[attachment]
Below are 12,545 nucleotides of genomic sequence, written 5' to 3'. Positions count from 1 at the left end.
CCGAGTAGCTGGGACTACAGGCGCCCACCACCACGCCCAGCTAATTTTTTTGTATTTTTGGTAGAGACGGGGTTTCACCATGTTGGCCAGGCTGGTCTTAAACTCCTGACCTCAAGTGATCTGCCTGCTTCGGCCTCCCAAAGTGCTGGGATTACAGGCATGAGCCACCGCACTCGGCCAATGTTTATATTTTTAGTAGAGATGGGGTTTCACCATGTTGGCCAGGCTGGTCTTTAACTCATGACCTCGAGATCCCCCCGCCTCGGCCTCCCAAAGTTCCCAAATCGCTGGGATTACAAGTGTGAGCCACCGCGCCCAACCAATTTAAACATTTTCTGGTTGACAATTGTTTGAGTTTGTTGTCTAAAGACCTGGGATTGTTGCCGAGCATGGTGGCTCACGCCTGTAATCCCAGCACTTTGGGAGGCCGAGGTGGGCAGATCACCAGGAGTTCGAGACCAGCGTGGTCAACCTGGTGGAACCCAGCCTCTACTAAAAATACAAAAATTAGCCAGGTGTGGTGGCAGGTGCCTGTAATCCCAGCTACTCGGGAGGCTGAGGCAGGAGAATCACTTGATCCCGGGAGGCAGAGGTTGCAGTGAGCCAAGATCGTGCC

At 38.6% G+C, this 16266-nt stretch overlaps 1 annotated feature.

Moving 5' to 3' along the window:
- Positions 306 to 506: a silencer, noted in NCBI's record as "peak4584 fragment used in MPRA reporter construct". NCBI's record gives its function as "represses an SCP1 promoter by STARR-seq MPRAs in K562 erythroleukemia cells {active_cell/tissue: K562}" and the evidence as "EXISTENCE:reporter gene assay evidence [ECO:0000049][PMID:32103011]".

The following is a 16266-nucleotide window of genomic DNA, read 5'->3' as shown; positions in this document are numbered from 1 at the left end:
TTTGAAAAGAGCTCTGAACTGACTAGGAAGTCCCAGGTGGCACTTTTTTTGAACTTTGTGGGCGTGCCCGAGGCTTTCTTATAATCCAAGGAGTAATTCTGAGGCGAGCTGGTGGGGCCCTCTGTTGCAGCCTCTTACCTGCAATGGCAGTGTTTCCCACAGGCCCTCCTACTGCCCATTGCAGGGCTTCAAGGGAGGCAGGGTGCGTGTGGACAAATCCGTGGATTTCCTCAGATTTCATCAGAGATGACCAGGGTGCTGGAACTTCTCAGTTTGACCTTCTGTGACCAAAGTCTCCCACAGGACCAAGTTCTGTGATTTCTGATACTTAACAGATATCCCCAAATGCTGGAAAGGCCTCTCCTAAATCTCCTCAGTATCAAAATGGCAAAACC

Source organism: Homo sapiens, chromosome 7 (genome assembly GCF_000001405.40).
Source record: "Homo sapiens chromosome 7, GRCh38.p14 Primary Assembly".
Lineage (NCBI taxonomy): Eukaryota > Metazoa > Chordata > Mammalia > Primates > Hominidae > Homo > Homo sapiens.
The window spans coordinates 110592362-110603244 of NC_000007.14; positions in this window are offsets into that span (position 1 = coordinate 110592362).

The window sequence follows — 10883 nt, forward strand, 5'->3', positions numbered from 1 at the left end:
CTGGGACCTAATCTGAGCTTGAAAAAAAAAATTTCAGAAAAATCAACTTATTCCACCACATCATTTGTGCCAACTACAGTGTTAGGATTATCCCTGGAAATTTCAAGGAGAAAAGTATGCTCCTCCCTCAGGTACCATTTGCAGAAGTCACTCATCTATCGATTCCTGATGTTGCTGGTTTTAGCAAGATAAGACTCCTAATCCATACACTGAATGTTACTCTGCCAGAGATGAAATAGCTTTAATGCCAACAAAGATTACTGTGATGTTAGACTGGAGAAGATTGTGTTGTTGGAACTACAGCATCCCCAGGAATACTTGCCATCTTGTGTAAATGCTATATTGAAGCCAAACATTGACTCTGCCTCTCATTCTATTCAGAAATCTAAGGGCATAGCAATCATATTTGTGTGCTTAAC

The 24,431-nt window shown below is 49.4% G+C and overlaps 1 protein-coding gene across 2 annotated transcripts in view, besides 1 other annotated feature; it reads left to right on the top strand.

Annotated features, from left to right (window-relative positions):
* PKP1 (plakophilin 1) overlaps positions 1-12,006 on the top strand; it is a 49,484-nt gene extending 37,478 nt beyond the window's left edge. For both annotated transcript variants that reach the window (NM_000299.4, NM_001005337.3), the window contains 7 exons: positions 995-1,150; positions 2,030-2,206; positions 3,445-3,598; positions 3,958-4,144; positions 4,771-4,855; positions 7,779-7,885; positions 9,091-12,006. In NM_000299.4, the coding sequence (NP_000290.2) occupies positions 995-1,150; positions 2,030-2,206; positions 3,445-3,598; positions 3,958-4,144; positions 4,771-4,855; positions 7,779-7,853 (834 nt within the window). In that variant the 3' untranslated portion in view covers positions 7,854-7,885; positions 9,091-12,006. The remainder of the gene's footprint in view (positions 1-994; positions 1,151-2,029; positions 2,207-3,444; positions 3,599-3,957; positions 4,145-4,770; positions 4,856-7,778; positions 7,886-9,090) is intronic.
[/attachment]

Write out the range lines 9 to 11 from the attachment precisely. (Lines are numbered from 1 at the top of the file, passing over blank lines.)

Source record: "Homo sapiens chromosome 7, GRCh38.p14 Primary Assembly".
Lineage (NCBI taxonomy): Eukaryota > Metazoa > Chordata > Mammalia > Primates > Hominidae > Homo > Homo sapiens.
The window spans coordinates 110592362-110603244 of NC_000007.14; positions in this window are offsets into that span (position 1 = coordinate 110592362).